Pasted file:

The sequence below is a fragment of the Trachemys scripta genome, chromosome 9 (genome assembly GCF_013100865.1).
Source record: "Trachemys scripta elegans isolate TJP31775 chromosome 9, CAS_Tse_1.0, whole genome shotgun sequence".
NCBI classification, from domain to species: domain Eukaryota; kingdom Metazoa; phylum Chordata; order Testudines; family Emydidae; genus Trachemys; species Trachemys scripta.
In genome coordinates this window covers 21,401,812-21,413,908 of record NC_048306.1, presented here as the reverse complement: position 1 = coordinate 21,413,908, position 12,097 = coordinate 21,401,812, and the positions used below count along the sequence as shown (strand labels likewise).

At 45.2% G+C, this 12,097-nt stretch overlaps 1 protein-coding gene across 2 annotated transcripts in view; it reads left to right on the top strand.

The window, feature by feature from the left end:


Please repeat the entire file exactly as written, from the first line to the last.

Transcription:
The sequence below is a fragment of the Trachemys scripta genome, chromosome 9 (genome assembly GCF_013100865.1).
Source record: "Trachemys scripta elegans isolate TJP31775 chromosome 9, CAS_Tse_1.0, whole genome shotgun sequence".
NCBI classification, from domain to species: domain Eukaryota; kingdom Metazoa; phylum Chordata; order Testudines; family Emydidae; genus Trachemys; species Trachemys scripta.
In genome coordinates this window covers 21,401,812-21,413,908 of record NC_048306.1, presented here as the reverse complement: position 1 = coordinate 21,413,908, position 12,097 = coordinate 21,401,812, and the positions used below count along the sequence as shown (strand labels likewise).

At 45.2% G+C, this 12,097-nt stretch overlaps 1 protein-coding gene across 2 annotated transcripts in view; it reads left to right on the top strand.

The window, feature by feature from the left end: